Planning when to potty train:
Six points to consider before you set the date.

(The logistical side of when to potty train)

As much as we may want to be at that stage, working on potty training can be uncomfortable. In some ways, raising a toddler in diapers is a lot easier than those early days, when we’re just starting potty training. It certainly is more familiar.

So it may be wise to do a little planning; see how this “project” is going to affect you and the household, and with that in mind –- schedule to start potty training when it is the most suitable, for you and the family.

planning when to potty train

Here are some points to consider while planning when to potty train: (This is not a list of instructions – only a few points that can help you pick a starting date that best fits your reality).

  • Make time for it: You want to be there yourself. Don’t delegate to babysitters or nannies when you’re just starting potty training.
    If you work outside the house, plan to take a couple of days off work, or potty train over a long weekend.
    One great option is to start potty training on Thursday and continue it over the weekend. It gives you some continuity, which is important if you are a working mom, and especially if your toddler is already in some form of daycare.

  • Indoor potty training: Staying within the home premises in the first two days is essential for establishing those basic potty or toilet habits, which at this point may be completely new to your child.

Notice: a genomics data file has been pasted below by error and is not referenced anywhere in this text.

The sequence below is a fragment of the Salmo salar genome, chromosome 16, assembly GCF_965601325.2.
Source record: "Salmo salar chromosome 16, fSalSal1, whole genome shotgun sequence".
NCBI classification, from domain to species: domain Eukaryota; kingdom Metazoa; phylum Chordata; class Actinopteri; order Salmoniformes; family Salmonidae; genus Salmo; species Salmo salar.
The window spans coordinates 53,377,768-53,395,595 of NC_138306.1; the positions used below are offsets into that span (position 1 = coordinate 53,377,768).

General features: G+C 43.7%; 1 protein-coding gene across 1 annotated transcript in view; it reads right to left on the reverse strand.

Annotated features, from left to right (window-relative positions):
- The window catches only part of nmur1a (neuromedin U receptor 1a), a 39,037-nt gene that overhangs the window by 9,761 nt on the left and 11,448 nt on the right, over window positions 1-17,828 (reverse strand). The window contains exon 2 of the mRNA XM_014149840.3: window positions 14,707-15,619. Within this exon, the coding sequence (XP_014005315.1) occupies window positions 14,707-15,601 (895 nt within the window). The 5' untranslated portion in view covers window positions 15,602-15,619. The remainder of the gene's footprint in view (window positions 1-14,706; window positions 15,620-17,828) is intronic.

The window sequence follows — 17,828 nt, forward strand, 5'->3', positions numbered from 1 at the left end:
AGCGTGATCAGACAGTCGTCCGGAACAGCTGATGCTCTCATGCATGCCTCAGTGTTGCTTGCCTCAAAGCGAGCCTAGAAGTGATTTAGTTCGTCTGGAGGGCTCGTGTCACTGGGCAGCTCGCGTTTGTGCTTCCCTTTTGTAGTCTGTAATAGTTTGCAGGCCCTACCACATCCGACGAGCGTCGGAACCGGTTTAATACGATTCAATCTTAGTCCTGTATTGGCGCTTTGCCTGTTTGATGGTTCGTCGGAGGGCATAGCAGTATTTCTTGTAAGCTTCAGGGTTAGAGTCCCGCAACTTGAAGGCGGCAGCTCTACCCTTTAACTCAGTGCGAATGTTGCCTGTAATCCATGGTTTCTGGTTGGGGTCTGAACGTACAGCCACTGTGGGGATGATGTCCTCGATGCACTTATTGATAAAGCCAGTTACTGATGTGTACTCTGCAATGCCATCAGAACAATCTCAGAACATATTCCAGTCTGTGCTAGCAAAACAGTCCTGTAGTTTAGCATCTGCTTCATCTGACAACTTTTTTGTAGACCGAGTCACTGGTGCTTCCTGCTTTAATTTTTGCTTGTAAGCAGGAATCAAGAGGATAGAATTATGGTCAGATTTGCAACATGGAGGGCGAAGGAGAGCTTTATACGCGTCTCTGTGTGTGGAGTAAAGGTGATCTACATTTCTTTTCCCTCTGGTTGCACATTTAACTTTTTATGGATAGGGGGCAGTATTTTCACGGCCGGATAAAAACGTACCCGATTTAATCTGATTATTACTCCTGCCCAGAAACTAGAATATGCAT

It would be good to postpone any kind of outdoor plans for later; the 3rd day, maybe the 4th – based on the progress, and your intuition.

  • Free your mind: As much as possible, make yourself mentally and emotionally available for potty training. You’ll need your patience and your mommy-skills to potty train with confidence and ease.
    If for any reason you find yourself in a stressful time in your life, it may be a good idea to postpone a little.

  • Think “Project”: Think of potty training as a small project, that has a starting-date, an end-date, and a clear plan.
    If you think about letting your child gradually “experimenting” diaper-free afternoons every now and then – don’t. It will drag the process and miss the purpose.

  • Physically available: During the first couple of days, potty training a toddler can be quite demanding, and it will tie you physically. You’ll want to closely “monitor” your child, and that means making yourself physically available.
    If you’re normally busy with a small baby or with household, get some help; Have a babysitter or a family member taking care of the baby, keeping your hands free for your potty-trainee.

  • Make time to absorb: Planning when to potty train, you may also want to leave enough time for your child to “absorb” this new skill, if you’re heading towards a big change such as starting Daycare.
    For example if you’re potty training in the summer, towards starting Daycare in the beginning of school year – plan to have at least two weeks after potty training; give it enough time to really “sink in”.

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